Did MJ need death to outsell all?


Did MJ need death to outsell all?
THE man in the mirror had four reflections. Two public, and two private.
By Sylvia Toh Paik Choo
03 July 2009

THE man in the mirror had four reflections. Two public, and two private.

In public there was the Michael Jackson of the music clips, macho persona of street gangs, bad attitude and dangerous to know. Outside the music videos there was his princess Diana persona, all humility and fragility, the childlike voice, the body language begging for public sympathy.

In private Michael Jackson was the savviest and most cunning of businessmen. Compared to him, Madonna would come off like Beatrix Potter. In tandem with that drive he suffered the Peter Pan syndrome – the boy who would not grow up.

The boy also wanted to be white.

The greatest black artist in the world was white.

Michael Jackson was born black but he wanted to be white. Not a black singer who entertained whites, in the fashion of Cotton Club, or like Louis Armstrong and Ray Charles and James Brown.

MJ wanted to be white himself.

So he effectively set about changing the way he looked and was, skin colour, cleft chin like Kirk Douglas, upturned nose (because his father always mocked his ‘flat nose’).

He was the first black artist of the globalisation era, only if you count it from day 1 of MTV (’81), his music videos were sensational and he became phenomenal.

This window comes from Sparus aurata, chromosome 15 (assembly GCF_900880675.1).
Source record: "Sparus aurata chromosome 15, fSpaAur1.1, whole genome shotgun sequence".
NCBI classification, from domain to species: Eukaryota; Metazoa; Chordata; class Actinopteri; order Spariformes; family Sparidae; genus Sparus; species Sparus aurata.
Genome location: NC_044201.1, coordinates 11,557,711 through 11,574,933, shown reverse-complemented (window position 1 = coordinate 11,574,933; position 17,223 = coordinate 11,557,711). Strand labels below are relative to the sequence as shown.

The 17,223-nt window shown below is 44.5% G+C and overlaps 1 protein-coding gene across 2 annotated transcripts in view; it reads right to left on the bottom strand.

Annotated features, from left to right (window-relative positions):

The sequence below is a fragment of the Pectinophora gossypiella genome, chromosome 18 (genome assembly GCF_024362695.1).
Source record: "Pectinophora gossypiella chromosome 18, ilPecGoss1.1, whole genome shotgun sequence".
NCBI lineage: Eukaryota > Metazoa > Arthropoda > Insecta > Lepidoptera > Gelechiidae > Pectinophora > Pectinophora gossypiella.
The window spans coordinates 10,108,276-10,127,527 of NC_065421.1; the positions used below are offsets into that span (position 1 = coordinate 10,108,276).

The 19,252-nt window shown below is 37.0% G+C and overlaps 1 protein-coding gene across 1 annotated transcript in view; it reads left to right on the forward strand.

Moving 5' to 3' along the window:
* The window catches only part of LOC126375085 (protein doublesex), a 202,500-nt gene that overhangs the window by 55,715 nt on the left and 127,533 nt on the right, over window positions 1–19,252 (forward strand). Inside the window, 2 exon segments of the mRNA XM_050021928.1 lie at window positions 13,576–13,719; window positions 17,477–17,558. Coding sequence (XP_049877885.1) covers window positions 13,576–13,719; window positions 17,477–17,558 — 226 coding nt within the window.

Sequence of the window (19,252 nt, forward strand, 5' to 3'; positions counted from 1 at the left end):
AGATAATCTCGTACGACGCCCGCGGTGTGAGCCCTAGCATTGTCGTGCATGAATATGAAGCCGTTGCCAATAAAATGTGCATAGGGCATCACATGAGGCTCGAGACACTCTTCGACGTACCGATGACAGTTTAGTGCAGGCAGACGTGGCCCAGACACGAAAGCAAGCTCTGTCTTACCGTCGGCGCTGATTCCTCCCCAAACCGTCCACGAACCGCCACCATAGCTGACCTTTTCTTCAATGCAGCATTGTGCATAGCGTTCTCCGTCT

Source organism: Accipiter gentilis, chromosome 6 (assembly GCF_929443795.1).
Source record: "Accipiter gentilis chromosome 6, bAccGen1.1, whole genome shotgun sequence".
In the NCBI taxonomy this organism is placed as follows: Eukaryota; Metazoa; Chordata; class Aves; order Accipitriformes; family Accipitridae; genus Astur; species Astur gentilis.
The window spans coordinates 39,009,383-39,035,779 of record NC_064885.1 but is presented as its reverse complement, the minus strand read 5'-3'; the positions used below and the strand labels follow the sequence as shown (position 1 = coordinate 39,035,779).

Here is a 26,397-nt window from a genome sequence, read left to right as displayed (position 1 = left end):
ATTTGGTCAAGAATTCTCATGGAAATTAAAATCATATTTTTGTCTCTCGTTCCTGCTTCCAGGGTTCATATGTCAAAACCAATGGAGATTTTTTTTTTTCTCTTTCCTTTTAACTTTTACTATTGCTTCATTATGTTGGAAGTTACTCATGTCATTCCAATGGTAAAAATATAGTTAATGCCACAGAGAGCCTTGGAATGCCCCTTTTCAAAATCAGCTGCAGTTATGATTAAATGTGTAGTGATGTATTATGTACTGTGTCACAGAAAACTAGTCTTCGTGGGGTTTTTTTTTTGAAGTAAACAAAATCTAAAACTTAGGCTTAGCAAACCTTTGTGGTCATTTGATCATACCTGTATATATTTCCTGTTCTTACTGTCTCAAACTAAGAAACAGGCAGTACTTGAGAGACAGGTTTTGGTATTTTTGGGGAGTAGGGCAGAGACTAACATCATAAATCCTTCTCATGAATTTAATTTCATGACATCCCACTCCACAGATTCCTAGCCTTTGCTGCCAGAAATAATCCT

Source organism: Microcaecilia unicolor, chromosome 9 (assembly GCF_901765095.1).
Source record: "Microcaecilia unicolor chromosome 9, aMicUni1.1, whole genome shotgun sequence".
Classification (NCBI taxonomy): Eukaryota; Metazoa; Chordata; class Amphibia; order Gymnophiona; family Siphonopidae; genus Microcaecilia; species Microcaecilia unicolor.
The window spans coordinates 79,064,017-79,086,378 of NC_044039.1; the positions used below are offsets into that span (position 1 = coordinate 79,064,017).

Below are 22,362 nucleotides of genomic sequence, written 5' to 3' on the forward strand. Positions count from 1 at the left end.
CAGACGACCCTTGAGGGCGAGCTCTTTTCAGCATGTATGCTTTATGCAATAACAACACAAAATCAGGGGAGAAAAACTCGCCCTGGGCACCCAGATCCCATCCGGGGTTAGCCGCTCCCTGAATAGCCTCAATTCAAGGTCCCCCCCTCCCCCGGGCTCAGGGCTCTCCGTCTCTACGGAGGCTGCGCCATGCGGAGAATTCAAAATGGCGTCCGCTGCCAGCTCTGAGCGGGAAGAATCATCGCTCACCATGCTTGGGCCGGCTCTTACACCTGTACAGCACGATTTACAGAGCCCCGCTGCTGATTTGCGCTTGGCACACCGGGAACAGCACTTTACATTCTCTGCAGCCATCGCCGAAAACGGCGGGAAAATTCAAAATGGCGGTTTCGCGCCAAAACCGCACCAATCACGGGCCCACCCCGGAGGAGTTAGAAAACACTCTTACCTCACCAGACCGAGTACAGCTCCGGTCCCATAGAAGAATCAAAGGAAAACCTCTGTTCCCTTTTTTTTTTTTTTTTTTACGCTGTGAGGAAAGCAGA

But pre-MTV, there was another first black artist to impose his music into mainstream white, and that was Stevie Wonder.

Next to his blanco morphing, MJ had an ego that would have eclipsed Napoleon’s. Now paleface was not enough, nor was having No 1 in the charts, he had to be the biggest and the greatest across the universe.

MJ had to outpace and erase the competition: The Beatles.

Thriller (’82) became the largest-selling album of all time . Then, MJ outbid Paul McCartney for Northern Songs (catalogue owned by ATV with publishing rights to all Lennon-McCartney songs).

Imagine. Paul now worked for Mike, Jackson collected royalties and paid MacCartney a share. Macca asked for more, MJ blew him off.

He may have tamed the Beatles, but there was still another king to conquer – Elvis.

In 1994, Michael Jackson married Lisa Marie Presley, the ‘king’s’ daughter.

(Please don’t e-mail me about Nat King Cole.)

There are two ways to extend one’s kingdom, by the sword (on Paul McCartney) or by annexation (marriage to Miss Presley).

The question remains: Did MJ have to die to outsell his only rivals the Beatles and Elvis?


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